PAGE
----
The value of Confidentiality, Integrity, and Availability

According to Wikipedia, “A blockchain, originally block chain, is a growing list of records, called blocks, which are linked using cryptography. Each block contains a cryptographic hash of the previous block, a timestamp, and transaction data (generally represented as a Merkle tree).”

What is the CIA Triad?

Before we get into the details of how blockchain can improve information security, let’s talk about the CIA triad. No, not the government agency, but the one related to Confidentiality, Integrity, and Availability. These three are the key attributes when it comes to information security and determining the impact of an attack involving some data, as well as the controls required for its protection.

C  is for Confidentiality.
Confidentiality is about keeping sensitive data inaccessible to unauthorized parties and is typically achieved through methods such as encryption, hashing, masking, or access control.

I is for Integrity.
Specifically, integrity is about assurance that data has not been modified by unauthorized parties. This can be achieved by using signatures or Message Authentication Codes (MAC).

A is for Availability.
Last but not least, availability is about having the data available at all times when required, and the resulting impact from lack of such availability. A Denial of Service (DoS) attack often impacts this attribute. Having back-ups, redundancy, and a disaster recovery plan can help mitigate threats that impact availability.

Each of these CIA attributes should be considered when assessing the impact of an attack on a given piece of information.

CIA in action

For example, let’s say you own a retail store, and have your address listed on your public web site. Since this information is public, there is no confidentiality requirement or impact of exposure.

However, you do not want an unauthorized user to edit that address to direct your customers to a competitor. In this case, there would be a high level of impact to your business due to compromise of integrity of the address.

Availability is also a concern, since some of your customers who cannot find your address if your web site is down may shop at an alternate store. However, this does not apply to all customers, some of which will visit your site at a later time and continue to shop with you. Based on this, the impact due to lack of availability is moderate.

How Blockchain impacts CIA

Now let’s talk about blockchain and how it helps reduce impact to each of the C, I, and A of the triad. Blockchain is a decentralized and distributed digital ledger, which offers a high level of trust. The blockchain architecture does not have central control point.

You can think of it as a distributed database, where a full copy of the entire data set resides at each full-node across a network. Transactions are recorded in a verifiable and immutable manner and put in blocks. Data recorded in a given block cannot be altered afterwards without alteration of all subsequent blocks. Since a hash of each block is included in the next block, an attacker needs to modify all blocks and adjust all the hashes in the chain, making it nearly impossible due to high computational resource requirements.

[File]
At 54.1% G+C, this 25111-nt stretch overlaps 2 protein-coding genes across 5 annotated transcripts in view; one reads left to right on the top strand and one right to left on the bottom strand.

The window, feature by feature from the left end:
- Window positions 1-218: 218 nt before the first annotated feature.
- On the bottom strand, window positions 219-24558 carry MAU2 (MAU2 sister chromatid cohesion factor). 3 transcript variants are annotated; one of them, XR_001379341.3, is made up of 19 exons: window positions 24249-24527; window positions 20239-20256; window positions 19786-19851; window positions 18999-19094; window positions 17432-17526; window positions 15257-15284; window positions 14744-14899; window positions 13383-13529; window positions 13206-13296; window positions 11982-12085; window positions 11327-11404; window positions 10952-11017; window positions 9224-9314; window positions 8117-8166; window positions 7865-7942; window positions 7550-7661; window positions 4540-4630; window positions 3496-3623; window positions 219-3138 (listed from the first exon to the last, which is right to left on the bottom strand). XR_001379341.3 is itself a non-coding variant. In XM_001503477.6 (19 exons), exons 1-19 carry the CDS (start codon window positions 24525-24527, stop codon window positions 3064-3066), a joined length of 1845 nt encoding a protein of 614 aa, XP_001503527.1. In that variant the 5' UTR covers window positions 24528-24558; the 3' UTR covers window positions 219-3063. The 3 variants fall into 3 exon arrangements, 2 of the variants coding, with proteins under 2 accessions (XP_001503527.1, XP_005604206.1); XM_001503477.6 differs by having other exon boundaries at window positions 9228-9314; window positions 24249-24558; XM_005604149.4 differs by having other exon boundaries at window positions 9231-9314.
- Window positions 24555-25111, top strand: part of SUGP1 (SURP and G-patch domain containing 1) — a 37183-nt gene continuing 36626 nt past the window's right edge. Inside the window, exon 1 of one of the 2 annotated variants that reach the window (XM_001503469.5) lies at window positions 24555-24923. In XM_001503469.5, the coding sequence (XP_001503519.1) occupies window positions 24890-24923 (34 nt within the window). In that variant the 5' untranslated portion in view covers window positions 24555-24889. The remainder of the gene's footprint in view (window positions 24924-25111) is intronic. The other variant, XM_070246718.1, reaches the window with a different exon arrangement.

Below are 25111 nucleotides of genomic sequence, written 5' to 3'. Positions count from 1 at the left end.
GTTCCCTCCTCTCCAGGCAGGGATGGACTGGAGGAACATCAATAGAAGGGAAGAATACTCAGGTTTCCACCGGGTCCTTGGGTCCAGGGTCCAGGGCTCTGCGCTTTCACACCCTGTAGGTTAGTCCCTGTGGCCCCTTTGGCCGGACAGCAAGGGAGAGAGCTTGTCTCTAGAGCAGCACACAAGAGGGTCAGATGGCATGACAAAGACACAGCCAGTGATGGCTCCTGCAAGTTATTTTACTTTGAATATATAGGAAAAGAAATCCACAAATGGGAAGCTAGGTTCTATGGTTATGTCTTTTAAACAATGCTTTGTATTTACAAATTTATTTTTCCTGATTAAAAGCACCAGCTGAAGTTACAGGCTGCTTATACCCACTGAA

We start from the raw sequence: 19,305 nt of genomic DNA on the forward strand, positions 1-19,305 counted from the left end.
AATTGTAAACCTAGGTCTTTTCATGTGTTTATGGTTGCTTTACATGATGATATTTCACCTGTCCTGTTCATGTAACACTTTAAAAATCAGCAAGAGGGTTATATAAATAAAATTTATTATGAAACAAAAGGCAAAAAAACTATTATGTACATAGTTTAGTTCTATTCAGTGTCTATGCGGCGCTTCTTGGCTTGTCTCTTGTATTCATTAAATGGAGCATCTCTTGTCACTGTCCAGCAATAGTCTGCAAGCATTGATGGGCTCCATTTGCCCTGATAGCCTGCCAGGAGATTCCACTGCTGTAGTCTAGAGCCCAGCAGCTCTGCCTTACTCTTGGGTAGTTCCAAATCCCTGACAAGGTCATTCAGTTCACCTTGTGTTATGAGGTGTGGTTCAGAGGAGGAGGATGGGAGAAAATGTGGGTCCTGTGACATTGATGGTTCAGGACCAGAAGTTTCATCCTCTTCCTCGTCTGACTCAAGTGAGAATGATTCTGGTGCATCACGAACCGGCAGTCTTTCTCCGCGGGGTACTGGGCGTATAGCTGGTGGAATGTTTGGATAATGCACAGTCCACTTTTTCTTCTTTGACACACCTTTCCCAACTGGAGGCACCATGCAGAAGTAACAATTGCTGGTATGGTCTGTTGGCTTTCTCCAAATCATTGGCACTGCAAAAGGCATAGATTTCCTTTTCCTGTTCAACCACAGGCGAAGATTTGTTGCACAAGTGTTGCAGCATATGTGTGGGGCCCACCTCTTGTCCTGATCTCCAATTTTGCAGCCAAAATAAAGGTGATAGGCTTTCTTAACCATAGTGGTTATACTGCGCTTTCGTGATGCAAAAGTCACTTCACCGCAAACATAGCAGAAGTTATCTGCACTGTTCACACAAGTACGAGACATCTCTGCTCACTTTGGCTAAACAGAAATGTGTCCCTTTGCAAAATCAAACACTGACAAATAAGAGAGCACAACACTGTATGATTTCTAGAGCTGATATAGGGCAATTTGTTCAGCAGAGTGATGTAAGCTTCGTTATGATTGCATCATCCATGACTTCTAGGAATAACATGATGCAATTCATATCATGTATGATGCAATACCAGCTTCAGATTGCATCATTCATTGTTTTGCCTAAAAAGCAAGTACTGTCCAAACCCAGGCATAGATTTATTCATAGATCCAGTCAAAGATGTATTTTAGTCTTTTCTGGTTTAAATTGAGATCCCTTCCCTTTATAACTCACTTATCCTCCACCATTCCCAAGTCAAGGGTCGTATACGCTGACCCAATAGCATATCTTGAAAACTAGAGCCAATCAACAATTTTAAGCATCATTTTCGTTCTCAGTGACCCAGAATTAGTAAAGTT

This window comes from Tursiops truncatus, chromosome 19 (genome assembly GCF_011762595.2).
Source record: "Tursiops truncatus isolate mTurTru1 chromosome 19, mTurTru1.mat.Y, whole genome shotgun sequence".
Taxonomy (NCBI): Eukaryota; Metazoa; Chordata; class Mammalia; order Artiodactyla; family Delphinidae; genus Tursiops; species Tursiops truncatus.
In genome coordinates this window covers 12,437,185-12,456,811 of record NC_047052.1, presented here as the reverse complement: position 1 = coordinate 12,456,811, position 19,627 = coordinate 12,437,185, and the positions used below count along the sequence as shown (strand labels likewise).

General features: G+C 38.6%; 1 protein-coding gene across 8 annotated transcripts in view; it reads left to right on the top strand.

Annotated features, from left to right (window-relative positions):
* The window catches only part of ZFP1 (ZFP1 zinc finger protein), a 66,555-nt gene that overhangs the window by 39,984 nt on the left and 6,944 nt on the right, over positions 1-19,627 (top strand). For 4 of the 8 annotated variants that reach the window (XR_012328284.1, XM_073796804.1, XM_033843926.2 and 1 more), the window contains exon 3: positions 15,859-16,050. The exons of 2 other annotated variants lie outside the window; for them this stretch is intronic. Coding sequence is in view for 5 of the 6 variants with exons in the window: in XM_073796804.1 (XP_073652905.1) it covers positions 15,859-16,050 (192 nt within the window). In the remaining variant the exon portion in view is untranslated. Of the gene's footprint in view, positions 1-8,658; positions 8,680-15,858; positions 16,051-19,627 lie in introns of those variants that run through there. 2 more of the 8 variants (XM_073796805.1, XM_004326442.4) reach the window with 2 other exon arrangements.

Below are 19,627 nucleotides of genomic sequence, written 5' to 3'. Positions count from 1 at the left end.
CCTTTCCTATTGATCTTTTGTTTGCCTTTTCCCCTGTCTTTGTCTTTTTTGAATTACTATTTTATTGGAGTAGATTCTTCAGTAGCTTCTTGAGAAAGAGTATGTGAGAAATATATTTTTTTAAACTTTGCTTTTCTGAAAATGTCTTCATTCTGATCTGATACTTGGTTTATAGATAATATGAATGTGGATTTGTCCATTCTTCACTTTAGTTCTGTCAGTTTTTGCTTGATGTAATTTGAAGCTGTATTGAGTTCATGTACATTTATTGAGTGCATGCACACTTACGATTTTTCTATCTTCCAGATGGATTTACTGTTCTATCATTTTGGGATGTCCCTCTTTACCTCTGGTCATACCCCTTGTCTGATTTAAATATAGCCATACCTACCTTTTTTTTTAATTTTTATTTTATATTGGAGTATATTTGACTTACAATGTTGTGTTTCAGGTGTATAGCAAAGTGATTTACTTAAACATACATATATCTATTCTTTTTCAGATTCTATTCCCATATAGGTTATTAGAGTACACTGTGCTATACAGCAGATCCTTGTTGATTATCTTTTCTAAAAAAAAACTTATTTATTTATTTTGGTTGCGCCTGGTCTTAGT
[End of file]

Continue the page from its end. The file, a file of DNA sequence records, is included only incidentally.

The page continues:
As a result of the decentralized architecture, there are multiple copies of the blockchain that can be used for verification as well. Even if the attacker modifies all blocks of the chain in one node, consensus will be required by majority of the nodes to accept this modified version, meaning the attacker would need to control the majority. Using a decentralized and immutable ledger, there is no need for a central trust authority to verify and validate transactions.

So how does blockchain impact Information Security’s CIA-triad?

All data stored as transactions in the blocks are signed which provides a high level of Integrity protection. As mentioned, changes to the data in a block are also nearly impossible due to the use of linking via hashes, and the consensus requirement. Also, since a distributed architecture is used, a high level of Availability is provided by design since a full copy of the data resides across several nodes. Confidentiality on the other hand is typically low by default, since blockchain requires the ability of the transaction data to be visible and verifiable by design.

With public blockchains, this may be of concern, since all participating nodes can read this data. If a high level of confidentiality is required, the system needs to provide additional protection such as application level encryption, tokenization, or other means where sensitive data is not directly readable by unauthorized parties. Private blockchains where access control is enforced to limit access to specific users for specific transactions can also help address confidentiality requirements.

Further Considerations

It should be noted that the size of the network is important since if data is not well distributed, it may be vulnerable to attacks. In addition, where there are requirements for data to be deleted (such as GDPR), consideration should be given to render the data useless if required since blockchain does not provide the ability to delete transactions by design.

In summary, use of blockchain can improve information security with respect to Integrity and Availability, while also allowing for Confidentiality of sensitive data if required using custom solutions. As with any technology, there is no single solution that solves all problems and where trust, integrity, and availability are top concerns blockchain is a great choice to reduce the related impact.